3 Things Managers Say But Leaders Don’t

I believe what people say. More than that, I believe the attitudes they express knowingly or unknowingly. When I enter an organization, I pay close attention to what managers say, and I have learned some of the telltale messages of managers who aren’t leading anyone anywhere. Among the worst messages are those that shut down communication. When communication is blocked, trust erodes and decisions go uninformed. After that, little else matters.

Some of the worst messages I hear are:

I don’t have time for this…

Wow, what a statement! It doesn’t matter what comes after this because the thought begins in a pool of arrogance and ends in the denigration of another person. But, what usually follows is the dismissal of thoughtful consideration of person-centered concerns or exploration of the deeper issues involved in a decision. What the person is actually saying is, “I don’t have the patience to even consider this namby-pamby drivel you consider important. I know what’s what, and you don’t”.

I am the only one who…

Lonely victims don’t have followers. Managers who think they are the only ones who work hard, get it or care might want to remove their hands from their faces. It’s easy to cast ourselves as martyrs when we don’t spend time connecting with the people around us. When we spend time with them, however, we often learn that they are with us in spirit, but that they express their passions differently than us.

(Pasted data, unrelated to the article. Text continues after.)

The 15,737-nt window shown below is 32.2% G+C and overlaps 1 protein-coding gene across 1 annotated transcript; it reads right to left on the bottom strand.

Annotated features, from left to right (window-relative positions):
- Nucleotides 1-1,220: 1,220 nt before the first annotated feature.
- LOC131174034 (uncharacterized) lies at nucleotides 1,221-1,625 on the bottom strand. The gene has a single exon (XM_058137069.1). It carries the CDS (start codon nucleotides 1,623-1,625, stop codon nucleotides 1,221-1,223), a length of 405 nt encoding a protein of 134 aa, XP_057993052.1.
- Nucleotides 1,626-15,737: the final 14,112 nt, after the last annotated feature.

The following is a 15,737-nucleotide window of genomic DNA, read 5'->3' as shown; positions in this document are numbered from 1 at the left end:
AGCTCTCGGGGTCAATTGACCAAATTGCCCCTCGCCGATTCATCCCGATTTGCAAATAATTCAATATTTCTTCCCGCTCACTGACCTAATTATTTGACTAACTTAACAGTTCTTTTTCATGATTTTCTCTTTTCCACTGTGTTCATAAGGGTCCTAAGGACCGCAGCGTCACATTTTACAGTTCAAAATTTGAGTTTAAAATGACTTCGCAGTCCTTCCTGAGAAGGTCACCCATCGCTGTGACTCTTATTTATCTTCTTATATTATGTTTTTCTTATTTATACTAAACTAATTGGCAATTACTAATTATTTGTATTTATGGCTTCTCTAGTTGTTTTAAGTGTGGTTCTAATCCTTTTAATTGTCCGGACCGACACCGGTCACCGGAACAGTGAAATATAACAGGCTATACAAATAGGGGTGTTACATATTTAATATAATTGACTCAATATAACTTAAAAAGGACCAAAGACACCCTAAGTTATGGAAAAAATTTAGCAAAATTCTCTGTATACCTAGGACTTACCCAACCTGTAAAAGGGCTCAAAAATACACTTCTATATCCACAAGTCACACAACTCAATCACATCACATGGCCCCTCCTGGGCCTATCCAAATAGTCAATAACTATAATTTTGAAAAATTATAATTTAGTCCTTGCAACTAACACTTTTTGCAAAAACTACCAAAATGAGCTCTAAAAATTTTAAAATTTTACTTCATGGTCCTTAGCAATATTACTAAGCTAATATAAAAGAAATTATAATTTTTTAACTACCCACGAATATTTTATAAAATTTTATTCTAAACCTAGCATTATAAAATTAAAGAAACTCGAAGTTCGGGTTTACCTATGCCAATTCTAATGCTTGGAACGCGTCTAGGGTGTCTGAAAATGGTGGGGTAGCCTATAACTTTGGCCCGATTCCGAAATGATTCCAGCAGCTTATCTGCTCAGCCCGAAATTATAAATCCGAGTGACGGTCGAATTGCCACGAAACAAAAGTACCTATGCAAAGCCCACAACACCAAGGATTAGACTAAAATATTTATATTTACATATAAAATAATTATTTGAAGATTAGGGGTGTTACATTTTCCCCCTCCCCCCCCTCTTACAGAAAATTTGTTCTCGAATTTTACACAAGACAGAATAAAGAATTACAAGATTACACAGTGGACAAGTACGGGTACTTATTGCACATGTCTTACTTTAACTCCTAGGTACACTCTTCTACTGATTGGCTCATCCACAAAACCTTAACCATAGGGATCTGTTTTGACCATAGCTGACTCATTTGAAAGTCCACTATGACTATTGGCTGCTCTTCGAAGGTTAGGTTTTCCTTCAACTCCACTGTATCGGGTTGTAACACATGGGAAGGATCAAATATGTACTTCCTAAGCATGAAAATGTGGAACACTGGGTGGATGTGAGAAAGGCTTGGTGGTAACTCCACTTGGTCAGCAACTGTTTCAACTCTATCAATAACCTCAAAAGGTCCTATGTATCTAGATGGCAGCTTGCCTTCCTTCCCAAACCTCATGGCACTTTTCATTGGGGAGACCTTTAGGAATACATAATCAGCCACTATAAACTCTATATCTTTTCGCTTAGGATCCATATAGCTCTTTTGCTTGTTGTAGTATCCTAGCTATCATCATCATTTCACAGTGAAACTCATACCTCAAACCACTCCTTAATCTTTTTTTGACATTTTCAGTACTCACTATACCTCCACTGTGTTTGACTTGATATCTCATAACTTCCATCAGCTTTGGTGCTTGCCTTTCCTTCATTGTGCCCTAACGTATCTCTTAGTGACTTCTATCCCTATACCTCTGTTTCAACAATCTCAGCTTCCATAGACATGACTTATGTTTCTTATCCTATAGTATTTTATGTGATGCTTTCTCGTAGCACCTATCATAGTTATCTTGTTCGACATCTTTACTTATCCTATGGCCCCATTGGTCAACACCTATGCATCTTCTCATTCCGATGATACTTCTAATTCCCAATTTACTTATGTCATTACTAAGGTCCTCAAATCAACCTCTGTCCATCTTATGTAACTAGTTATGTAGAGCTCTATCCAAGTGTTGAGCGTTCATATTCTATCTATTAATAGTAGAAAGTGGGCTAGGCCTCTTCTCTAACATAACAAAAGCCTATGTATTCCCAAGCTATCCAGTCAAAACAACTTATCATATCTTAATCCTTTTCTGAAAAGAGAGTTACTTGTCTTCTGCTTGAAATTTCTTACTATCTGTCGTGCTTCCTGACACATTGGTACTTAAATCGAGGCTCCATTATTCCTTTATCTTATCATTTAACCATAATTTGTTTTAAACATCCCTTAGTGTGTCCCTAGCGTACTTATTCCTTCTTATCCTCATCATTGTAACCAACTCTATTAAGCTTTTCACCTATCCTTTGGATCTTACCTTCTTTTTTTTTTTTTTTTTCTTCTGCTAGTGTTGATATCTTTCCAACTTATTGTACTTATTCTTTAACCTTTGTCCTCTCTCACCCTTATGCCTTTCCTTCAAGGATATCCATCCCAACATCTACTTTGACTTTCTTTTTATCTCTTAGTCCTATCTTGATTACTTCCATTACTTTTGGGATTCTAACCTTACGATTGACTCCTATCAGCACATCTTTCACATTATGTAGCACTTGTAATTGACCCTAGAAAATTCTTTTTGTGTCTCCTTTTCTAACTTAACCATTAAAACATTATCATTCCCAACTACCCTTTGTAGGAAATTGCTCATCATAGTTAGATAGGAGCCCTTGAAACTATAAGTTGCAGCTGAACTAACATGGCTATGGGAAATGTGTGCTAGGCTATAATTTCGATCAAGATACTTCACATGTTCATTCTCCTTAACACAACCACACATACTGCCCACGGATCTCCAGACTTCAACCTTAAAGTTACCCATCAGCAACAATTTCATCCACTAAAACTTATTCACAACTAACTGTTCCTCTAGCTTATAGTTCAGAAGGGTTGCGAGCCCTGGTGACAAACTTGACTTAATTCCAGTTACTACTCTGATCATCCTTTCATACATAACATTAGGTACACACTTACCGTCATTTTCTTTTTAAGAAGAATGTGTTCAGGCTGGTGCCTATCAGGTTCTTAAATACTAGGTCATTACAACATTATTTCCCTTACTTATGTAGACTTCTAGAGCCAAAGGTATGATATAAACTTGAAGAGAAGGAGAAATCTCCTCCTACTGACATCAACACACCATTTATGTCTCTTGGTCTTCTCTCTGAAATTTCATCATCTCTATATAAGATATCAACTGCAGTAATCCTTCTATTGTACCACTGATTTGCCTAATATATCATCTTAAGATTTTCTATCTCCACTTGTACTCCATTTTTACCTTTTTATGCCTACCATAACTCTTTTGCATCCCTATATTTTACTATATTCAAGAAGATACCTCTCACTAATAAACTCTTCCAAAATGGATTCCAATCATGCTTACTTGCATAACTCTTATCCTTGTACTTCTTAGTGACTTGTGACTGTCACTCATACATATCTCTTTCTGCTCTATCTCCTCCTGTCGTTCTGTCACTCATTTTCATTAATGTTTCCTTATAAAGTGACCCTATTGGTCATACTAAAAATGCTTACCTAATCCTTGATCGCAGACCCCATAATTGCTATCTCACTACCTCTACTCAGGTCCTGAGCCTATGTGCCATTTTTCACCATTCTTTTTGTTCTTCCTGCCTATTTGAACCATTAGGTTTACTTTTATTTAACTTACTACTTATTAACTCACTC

Why don’t you just do what I tell you to do?

…It would make my life easier.

…Then I wouldn’t have to take so much time explaining things to you.

If you want an easy life or to be freed of the burden of explaining things, then don’t take the responsibility of leadership. Step down and let someone else lead. Leaders edify others and make their lives easier, not the other way around. If we want people to follow us, then we have to help them understand things the way we do or to build a new shared understanding together. In other words, we have to meet them where they are and do the hard work of building a shared reality.

Let’s face it, a lot of us have thoughts like this from time to time. That makes us normal people. If we want to engage hearts, shape minds and move people to action in service of our goals however, we need to guard our hearts from arrogance. High-headed, self-important people often find themselves perplexed when they are ignored, resisted and undermined. If you find yourself in in that state, then maybe, just maybe, you have these thoughts too frequently.

What do you want to do about it?


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About the Author

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Michael Boyes is seasoned consultant with 30 years of experience helping managers to lead with integrity and build healthy, productive organizations. His experience across industries and in ministry have led him to the conclusion that the pathway to success is paved with healthy relationships built on communication and trust. He believes that people, teams and organizations rise and fall based on the conversations they have and the conversations they don't have.  

To learn more and connect with Michael, view his profile or connect with him here.